If you’ve never been diving before, you might wonder how a diver keeps safe beneath the water. After all, wide open waters are always likely to see plenty of boat traffic, not just marine life!
Therefore, a diver down flag is often a great way to show that you are diving in the area, and that divers are likely to remain in the area for the foreseeable.
Before you start diving, it is always a good idea to learn more about different dive flag options, and why different dive flags make a genuine difference to your safety while beneath the waves.
In this guide, I’ll take you through everything you need to know about diver down flag etiquette, and which you should use if you’re heading out with divers into the open water.
What is a Diver Down Flag?
A diver down flag is a warning signal that indicates there are divers in the region.
Specifically, a diver down flag lets other water traffic know that you are down below – hence ‘diver down’. You’ll raise a flag when you approach and start descending into a dive site, letting boats and other traffic know that they need to stay well clear.
However, there are actually different types of dive flag you need to be aware of. You may find that some dive flags are blue and white, while others are red and white. Apart from the difference in colour, these serve very different purposes, even though they are both essential to keeping you safe.
What are the Two Types of Diver Down Flags?
When you go diving, you will have a choice between an alpha dive flag, which is blue and white, or a red and white flag. The red and white flag, oddly, doesn’t have a formal name!
The alpha flag is used to generally warn people that diving is in progress, and that you are deep below the waves. The alpha flag is based around maritime flag standards, meaning that any qualified boat users will recognise a blue and white diver flag as clear indication they need to keep back at a specific speed and distance. The alpha flag is mainly used to prevent boat collisions.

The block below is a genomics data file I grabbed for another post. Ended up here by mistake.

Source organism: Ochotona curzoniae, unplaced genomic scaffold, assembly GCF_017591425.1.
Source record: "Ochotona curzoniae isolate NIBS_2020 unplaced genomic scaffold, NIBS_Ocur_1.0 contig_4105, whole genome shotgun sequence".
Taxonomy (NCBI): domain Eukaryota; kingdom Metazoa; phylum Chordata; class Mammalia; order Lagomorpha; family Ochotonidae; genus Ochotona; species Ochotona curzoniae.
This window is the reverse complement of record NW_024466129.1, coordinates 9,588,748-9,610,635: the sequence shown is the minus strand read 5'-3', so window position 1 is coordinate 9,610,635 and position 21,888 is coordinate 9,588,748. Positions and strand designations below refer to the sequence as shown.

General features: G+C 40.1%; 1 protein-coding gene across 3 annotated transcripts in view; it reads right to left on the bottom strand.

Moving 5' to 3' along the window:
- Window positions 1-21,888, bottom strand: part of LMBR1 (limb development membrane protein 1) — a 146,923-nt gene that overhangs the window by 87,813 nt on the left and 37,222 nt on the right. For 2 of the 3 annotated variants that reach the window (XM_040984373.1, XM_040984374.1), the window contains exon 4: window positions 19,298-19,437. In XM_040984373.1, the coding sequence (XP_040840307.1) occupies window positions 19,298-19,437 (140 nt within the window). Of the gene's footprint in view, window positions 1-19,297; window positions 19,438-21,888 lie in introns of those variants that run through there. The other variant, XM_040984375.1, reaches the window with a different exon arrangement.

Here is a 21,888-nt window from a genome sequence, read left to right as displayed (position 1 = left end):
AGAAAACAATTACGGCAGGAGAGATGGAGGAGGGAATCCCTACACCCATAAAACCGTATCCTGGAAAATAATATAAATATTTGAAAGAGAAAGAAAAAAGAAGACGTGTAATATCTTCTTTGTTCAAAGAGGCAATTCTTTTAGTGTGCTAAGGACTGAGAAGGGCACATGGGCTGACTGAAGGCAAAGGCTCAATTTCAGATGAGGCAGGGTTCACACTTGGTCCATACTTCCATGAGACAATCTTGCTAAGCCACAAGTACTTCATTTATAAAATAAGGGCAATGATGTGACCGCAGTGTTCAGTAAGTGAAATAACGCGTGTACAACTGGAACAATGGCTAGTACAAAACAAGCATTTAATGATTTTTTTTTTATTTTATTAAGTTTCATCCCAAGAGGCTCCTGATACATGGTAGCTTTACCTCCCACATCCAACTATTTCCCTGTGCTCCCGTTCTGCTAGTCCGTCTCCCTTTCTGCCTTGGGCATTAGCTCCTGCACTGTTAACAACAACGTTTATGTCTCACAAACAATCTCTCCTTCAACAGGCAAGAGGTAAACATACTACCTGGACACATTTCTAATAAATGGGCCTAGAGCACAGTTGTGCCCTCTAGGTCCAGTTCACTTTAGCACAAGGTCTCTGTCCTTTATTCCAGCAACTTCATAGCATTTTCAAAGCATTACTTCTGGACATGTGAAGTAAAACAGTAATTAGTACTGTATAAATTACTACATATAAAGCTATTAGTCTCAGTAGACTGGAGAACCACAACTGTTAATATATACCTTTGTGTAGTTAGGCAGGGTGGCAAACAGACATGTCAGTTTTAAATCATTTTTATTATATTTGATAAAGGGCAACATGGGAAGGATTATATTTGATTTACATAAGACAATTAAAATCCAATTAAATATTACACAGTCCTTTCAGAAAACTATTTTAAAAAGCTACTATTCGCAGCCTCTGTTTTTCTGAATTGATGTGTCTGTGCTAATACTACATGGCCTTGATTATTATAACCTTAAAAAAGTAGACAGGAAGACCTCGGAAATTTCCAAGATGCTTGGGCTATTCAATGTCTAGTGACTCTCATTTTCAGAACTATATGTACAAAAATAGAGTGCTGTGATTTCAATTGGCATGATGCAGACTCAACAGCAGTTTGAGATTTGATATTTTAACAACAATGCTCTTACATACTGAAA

The red and white diver flag is similar to the alpha flag in some ways, but it’s generally used as a dive flag when more space is required. For example, the red and white diver flag is used when you are starting to approach the surface, or if you have a particularly wide dive site demand. This, unlike the alpha flag, tends to be used more to protect the divers than the boats. This is probably the most commonly used diver down flag.
In any case, dive flags are recognised internationally, and there are specific laws and regulations which may differ from place to place. Whether you are diving or are sailing a boat close to a dive flag, it’s important to make sure you abide by the rules that the flag sets out. In some countries, the use of both flags are required by law.
What Do You Do if You See a Diver Down Flag?
If you see a diver down flag in the water, you will need to make sure that your boat is travelling at a safe speed and distance away from the flag and surrounding site. This goes for both the diver flag as well as the red and white dive flag.
If you are driving a boat, you must ideally keep around 300 feet, or 90 metres, away from any diver down flag or dive flag you spot. This applies to open water – if you spot a dive flag or multiple dive flags in smaller channels, you may be able to keep up to 100 feet or 30 metres away. However, regardless of whether you see an alpha flag or not, it’s essential you keep well clear.